Occupational health and safety is very much a workplace-specific process because workers and workplaces are so different, even within similar work sectors. In order to start fixing problems, matters relating to health and safety must be “custom-fitted” to the workplace. In most CUPE workplaces (more than 20 workers for the employer), that custom-fit is called the Joint Health and Safety Committee (JHSC). (Employers with less than 20 but more than 5 workers will have a Health and Safety Representative.) This Committee has worker-selected worker representatives and management representatives that come together to make recommendations to the employer on how to make the work, the workers and the workplace safe and healthy.
It’s very important to note that reports of unsafe working conditions should always be made in writing for the following reasons:
- It creates a record of the unsafe conditions;
- It creates a record of the who reported the condition and when and to whom the report was made;
- It standardizes the information that needs to be collected;
- It starts the process of addressing the unsafe working conditions.
Your employer, by law, is required to have a health and safety policy and a program to implement it in your workplace. That means that there will be a process set out on exactly how you report health and safety issues in your workplace– here will be a form for you to use. You can also bring these issues up to the worker representative that does the monthly workplace inspections. The name of your JHSC members are to be posted in your workplace, and it’s good practice to have the minutes of the JHSC meetings.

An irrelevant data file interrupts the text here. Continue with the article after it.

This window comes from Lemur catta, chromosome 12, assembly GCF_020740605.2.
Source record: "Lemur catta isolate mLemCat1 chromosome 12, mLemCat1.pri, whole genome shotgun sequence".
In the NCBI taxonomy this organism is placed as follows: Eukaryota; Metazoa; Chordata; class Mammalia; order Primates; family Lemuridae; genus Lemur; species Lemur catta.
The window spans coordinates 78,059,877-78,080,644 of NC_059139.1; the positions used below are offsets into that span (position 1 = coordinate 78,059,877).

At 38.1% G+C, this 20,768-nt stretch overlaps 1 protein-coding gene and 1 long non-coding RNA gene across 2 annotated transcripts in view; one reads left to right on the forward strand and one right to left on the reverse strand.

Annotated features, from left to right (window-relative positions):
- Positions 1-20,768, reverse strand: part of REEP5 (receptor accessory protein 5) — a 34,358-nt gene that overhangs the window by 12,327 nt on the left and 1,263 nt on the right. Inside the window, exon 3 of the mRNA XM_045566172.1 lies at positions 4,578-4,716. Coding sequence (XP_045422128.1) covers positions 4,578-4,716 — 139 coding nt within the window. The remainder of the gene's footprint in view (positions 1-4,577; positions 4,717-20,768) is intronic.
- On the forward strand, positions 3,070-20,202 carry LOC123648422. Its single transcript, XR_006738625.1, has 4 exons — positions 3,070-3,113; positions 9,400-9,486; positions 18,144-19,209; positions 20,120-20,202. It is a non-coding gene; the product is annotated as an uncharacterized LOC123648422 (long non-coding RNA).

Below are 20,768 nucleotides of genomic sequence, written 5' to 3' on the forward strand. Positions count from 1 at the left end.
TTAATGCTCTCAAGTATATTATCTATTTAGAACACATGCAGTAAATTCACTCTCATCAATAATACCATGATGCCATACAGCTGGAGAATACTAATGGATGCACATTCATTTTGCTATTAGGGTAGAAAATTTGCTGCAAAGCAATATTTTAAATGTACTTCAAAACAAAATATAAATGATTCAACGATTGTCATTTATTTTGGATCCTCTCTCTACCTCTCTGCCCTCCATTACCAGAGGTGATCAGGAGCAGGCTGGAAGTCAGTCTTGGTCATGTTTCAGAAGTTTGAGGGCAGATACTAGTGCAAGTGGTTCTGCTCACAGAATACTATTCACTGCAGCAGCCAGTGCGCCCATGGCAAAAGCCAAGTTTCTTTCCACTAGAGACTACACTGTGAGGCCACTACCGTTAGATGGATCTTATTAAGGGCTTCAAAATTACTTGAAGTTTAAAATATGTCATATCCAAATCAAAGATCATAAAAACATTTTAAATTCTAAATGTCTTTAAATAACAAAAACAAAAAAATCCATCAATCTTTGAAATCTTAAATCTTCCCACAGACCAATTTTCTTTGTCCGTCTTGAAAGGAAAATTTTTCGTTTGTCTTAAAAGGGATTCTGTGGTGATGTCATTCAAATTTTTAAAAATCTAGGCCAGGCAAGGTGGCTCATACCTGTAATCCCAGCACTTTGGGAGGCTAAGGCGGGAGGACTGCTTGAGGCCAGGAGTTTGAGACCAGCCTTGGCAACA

Always let your CUPE Local Executive members know that you’ve reported unsafe working conditions; they can direct you to the JHSC worker representatives that represent you in your workplace. Doing this ensures that the issues get addressed in a timely manner and that it doesn’t fall through the cracks that sometimes appear in the system when everyone is trying to do more with less.
Don’t let your supervisor tell you that you don’t need to fill out a report because they are about to address the problem. You should still fill it out. If the problem gets fixed, the JHSC will record how and when the problem was resolved. Keep in mind that sometimes, the first fix doesn’t solve the problem and having a record of what has already been tried can speed up the process to successfully fixing the problem.
Who can report to the WSIB?
- A Worker (Worker’s Report of Injury/Disease FORM 6)
- An Employer (Employer’s Report of Injury/Disease FORM 7)
- A Health Professional (Health Professional’s Report FORM 8)
- A Worker (Worker’s Exposure Incident Reporting Form – PEIR)
Occupational Injury and Disease:
It is important to report all injuries, occupational disease and workplace exposure to chemical, biohazard or other harmful substances as soon as possible following the incident, exposure or knowledge of occupational disease.
Workplace Safety and Insurance Board reporting forms and other resources are available online at www.wsib.on.ca
If you have any questions or concerns regarding health and safety or worker compensation, you can access the CUPE resources available to you by contacting your CUPE Local Executive members and/or National Representative for more information. More information is available on the CUPE National health and safety page.